It is important to note that these changes will not affect solo-regulated CRD firms, that is, firms that are currently regulated under the IFPRU Remuneration Code (SYSC 19A) or the BIPRU Remuneration Code (SYSC 19C). There had been some uncertainty as to whether solo-regulated CRD firms would be expected to implement the CRD V rules before moving onto the UK’s new prudential regime for investment firms, but the FCA has clarified that those firms will continue to apply the existing rules. HM Treasury had previously indicated that this would likely be the case but the clarification is helpful.
As with the corresponding PRA proposals, the FCA’s proposed changes are not extensive and generally reflect the final text of CRD V which firms will already be familiar with. That said, all dual-regulated banks, building societies and designated investment firms will be affected in some way by these changes and so firms should take steps now to understand the impact of the proposed remuneration changes before they come into effect.
Like the PRA proposals, the proposed date of 29 December 2020 to apply the amended rules is not far away. Firms should ensure that they are clear on the remuneration structures that will need to be applied after this date and be prepared to communicate any changes to any affected employees. The clarification that remuneration for performance years beginning prior to this date will be subject to the previous rules will be welcomed by firms.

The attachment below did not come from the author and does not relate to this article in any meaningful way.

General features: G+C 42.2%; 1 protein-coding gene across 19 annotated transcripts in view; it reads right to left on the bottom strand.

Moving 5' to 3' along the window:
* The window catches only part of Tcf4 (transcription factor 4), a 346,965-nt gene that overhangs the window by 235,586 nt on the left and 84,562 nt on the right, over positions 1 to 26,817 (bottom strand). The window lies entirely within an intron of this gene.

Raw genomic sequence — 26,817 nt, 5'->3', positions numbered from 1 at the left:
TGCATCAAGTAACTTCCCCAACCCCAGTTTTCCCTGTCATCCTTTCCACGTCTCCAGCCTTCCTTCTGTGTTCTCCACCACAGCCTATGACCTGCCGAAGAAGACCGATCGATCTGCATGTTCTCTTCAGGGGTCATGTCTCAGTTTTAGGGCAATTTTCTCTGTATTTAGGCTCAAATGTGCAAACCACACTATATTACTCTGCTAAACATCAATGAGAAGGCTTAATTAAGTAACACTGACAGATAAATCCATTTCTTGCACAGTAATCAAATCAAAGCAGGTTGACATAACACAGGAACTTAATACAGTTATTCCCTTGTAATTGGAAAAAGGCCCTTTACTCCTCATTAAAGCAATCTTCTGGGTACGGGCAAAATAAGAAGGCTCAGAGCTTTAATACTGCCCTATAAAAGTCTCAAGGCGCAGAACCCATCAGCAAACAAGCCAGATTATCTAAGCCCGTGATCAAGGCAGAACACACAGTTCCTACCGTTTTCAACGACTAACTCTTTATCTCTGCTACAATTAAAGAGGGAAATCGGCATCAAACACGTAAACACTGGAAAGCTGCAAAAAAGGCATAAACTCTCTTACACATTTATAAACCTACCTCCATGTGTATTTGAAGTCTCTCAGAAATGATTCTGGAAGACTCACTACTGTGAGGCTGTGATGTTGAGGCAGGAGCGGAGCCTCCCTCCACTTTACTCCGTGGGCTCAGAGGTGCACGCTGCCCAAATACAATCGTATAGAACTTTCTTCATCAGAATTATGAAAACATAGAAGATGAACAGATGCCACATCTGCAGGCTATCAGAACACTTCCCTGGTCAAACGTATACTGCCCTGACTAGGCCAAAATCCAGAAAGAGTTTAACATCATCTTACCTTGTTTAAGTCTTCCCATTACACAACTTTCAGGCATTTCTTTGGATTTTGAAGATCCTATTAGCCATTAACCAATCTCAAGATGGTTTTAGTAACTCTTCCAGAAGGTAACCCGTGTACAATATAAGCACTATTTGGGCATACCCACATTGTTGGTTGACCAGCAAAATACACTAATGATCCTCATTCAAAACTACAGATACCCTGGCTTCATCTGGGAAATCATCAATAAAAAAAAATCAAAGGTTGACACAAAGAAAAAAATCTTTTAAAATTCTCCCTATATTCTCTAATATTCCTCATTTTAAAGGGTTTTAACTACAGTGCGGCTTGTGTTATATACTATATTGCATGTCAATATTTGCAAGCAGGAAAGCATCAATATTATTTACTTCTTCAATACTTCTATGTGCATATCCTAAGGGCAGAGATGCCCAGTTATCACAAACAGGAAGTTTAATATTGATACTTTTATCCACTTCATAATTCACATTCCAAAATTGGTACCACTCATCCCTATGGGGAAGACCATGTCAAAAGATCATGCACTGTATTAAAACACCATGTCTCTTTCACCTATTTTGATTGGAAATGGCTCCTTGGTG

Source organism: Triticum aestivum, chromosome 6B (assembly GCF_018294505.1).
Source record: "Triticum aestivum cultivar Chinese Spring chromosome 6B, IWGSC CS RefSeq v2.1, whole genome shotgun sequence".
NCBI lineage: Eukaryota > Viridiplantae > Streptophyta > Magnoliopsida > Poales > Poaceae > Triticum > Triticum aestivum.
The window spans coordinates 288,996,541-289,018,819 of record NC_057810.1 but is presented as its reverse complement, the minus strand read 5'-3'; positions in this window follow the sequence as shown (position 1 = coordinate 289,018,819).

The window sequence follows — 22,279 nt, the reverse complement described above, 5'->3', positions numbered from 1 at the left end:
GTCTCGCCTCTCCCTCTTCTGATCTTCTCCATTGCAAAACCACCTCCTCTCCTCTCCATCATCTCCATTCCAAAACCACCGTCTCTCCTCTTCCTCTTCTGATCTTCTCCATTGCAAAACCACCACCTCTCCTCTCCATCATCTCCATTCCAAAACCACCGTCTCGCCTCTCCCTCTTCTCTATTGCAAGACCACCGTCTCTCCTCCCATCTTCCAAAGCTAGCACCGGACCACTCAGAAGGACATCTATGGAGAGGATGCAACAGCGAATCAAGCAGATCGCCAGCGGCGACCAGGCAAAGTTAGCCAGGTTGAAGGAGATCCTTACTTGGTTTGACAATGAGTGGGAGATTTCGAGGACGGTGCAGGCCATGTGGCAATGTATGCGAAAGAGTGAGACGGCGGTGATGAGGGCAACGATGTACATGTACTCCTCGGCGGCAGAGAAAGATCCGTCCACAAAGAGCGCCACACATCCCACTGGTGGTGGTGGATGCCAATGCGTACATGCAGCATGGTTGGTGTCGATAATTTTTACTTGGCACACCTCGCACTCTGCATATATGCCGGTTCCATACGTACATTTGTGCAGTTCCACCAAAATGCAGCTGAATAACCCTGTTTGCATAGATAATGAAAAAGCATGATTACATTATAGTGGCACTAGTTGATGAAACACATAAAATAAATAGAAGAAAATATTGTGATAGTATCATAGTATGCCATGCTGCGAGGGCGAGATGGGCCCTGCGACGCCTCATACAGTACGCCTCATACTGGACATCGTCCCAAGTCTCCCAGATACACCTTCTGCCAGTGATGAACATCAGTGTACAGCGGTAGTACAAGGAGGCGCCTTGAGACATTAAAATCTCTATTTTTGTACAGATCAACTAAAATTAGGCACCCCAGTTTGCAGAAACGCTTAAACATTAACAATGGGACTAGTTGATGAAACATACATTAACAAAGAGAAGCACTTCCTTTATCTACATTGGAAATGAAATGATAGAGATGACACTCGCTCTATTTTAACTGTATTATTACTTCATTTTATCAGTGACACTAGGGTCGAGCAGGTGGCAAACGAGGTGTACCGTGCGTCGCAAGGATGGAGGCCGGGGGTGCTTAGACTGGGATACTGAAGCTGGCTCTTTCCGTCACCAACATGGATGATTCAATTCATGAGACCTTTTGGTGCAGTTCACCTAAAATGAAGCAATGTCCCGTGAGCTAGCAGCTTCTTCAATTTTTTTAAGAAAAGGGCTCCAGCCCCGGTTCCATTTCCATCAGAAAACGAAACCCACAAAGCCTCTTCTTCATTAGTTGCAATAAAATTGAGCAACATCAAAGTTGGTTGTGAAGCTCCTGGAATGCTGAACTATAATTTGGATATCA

Although there may be little room for the FCA to move from the proposals that they have stated in their consultation paper, given that these changes implement CRD V, the consultation process still serves as an opportunity to clarify issues and guidance where necessary. We encourage firms to use this process to clarify those issues that are genuinely unclear. If we can assist you with this, please do let us know.
If you have any questions about this alert, or if you would like to discuss your remuneration structures, please do contact us.